If you can donate even a few dollars, please do. Visit Lungs for Sherri, to learn more about CF, about Sherri, and to donate what you can.

Wednesday, February 01, 2012

WNW: Use (and Abuse) of the Semicolon

FIRST OFF, some news . . .
Back by popular demand: Precision Editing Group is hosting their next Live Critique Workshop in a month! It'll be held at the American Fork Library on Saturday, March 3rd. Attendees are divided among tables, and they get to work with an instructor (staff are all both published writers and professional editors) assigned to each table. Bring along several pages of a work in progress to be workshopped. It's a great learning experience and a bargain to boot. But space IS limited. For full information and instructions for registering, visit the PEG Workshop blog.

Now to today's topic.

Of late, I've come across oodles of egregious semicolon abuse, and it's made me realize that

a) Not everyone in the world loves that little punctuation mark like I do and

b) Fewer know how to use it.

This post is my small attempt to help a bit in rectifying the numbers of both camps.

First off, let's debunk a common misconception.

Myth: Semicolons are totally outdated for fiction and, if used at all in today's writing, should be only in stuffy non-fiction work.

(Note how I remained totally neutral in describing the myth. Ahem.)

Truth: Semicolons are alive and well in all kinds of writing, including fiction.

Of course, as with any punctuation mark (or word, or literary technique), semicolons can be overused, but that doesn't mean you should avoid them altogether.

For me, semicolons are part of my writer toolbox. I like semicolons because they do two awesome things:
1) They allow an association or connection between thoughts that no other method can achieve.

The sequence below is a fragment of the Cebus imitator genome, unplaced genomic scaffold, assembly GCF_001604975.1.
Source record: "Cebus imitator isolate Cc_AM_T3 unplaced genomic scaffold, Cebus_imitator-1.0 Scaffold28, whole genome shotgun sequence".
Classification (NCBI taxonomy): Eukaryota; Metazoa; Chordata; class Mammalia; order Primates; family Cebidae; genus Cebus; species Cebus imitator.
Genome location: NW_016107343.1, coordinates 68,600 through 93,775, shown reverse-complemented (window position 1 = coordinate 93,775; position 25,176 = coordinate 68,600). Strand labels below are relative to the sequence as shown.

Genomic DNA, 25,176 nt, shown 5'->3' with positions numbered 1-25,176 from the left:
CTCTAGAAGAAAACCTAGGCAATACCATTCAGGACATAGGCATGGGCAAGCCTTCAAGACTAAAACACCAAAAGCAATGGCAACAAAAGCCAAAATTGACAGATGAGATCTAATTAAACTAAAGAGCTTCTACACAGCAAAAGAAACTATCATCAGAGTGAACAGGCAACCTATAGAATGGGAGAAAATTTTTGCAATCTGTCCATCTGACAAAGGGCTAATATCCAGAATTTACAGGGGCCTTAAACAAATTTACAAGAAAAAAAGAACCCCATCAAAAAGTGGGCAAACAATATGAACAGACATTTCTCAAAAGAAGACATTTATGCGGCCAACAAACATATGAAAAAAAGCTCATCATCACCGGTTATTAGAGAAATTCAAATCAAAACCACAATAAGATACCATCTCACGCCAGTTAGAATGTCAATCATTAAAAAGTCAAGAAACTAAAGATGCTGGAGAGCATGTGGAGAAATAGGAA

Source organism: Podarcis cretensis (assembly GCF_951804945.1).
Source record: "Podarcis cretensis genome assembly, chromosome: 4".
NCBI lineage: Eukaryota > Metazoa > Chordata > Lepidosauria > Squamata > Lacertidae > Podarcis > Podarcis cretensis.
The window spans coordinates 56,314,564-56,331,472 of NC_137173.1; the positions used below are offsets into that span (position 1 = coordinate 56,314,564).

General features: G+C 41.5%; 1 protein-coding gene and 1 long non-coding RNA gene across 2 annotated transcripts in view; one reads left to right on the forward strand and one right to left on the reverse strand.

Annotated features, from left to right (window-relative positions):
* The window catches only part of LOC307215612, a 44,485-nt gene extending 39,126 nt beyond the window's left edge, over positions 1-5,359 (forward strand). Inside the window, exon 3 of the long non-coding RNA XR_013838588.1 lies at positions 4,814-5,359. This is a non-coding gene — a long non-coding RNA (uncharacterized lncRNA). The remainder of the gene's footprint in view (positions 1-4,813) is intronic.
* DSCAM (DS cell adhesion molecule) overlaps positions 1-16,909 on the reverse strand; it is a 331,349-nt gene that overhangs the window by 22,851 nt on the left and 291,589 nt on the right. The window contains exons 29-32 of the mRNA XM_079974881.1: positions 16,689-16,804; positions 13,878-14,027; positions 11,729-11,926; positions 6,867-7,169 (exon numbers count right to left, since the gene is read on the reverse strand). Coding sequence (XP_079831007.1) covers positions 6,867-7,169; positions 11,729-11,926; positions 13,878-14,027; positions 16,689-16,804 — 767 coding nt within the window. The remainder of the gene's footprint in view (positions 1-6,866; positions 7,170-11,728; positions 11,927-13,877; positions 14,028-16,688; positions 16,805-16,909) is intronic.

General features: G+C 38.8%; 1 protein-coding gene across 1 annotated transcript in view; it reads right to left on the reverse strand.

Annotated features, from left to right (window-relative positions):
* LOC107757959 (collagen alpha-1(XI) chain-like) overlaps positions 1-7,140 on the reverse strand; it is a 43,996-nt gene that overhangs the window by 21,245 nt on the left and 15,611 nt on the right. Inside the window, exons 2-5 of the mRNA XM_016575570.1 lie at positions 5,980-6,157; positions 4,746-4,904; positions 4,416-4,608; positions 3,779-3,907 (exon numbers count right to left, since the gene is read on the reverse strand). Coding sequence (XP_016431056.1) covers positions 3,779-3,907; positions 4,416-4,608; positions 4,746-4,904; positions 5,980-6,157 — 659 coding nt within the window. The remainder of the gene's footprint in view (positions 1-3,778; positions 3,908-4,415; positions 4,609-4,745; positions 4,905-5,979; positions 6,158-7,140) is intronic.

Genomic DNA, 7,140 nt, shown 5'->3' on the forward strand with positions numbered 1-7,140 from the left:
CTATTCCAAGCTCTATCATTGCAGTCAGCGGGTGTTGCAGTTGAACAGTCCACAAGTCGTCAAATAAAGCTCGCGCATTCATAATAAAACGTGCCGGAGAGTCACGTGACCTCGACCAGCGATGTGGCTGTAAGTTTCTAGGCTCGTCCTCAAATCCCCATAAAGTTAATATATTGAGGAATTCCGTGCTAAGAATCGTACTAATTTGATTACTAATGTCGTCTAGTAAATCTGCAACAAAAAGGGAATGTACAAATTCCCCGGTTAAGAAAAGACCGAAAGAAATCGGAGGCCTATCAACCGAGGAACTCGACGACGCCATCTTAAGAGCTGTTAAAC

2) They provide a pause length that's different than any other punctuation mark creates.

In other words, sometimes you just need a semicolon to get the feel across. This is where I bring out my orchestra conductor analogy.

Imagine punctuation as being the signals from a musical conductor (a writer). Each mark tells you, the reader, how to interpret the sentence: whether to slow down, speed up, add emphasis, trail off.

As a writer, if you get rid of the semicolon, and you've thrown away what could be the tool for creating the exact feel your sentence needs.

The Semicolon Rule of Thumb
While the best semicolon use is when you're connecting two thoughts, technically (from a grammatical standpoint) you can use one to connect any two complete sentences.
Ask yourself: Can the words on each side of the semicolon stand alone as a real sentence?
If the answer is YES, you can use the semicolon, such as here:
Kelly asked if I'd go ballroom dancing with her; I can't dance.
Note two things from the above example:
1) Both sides could stand alone as a sentence.
2) The second half has more meaning because of the first half.

It's the second part that messes people up. Because the second half gets emphasis, writers sometimes get it into their heads that any emphasis at the end of a sentence requires a semicolon. Not so.

If whatever comes after the semicolon isn't a complete sentence, don't use a semicolon.

Let's show that in action.

How NOT to Use a Semicolon
Here's an example of trying to give emphasis to the end of a sentence when the second part cannot stand alone as a sentence.
David bought Mary a bouquet of her favorite flowers; miniature peach-colored roses.
ARGH! (I shall refrain from pulling out my hair, but only just.)

The flower description (miniature peach-colored roses) is not a sentence. Ergo, you cannot use a semicolon before it.

But what if you really want to emphasize the kind of flower (or whatever else) at the end?

Easy. Pull out a different punctuation mark from your trusty tool box. Use an em dash.
David bought Mary a bouquet of her favorite flowersminiature peach-colored roses.
Here is where I'll add one punctuation difference that really is common between fiction and non-fiction. In the example above, you could use a colon instead of an em dash. Either is correct.

Just know that colons are relatively rare in fiction. You'll see them here and there, but the majority of the time, colons are saved for non-fiction, and in fiction, em dashes are used instead.

To learn more about em dashes and how to make them properly (because no, they are not hyphens smooshed together, and they aren't en dashes), see the last part of THIS POST I wrote for the Precision Editing Group blog some time ago.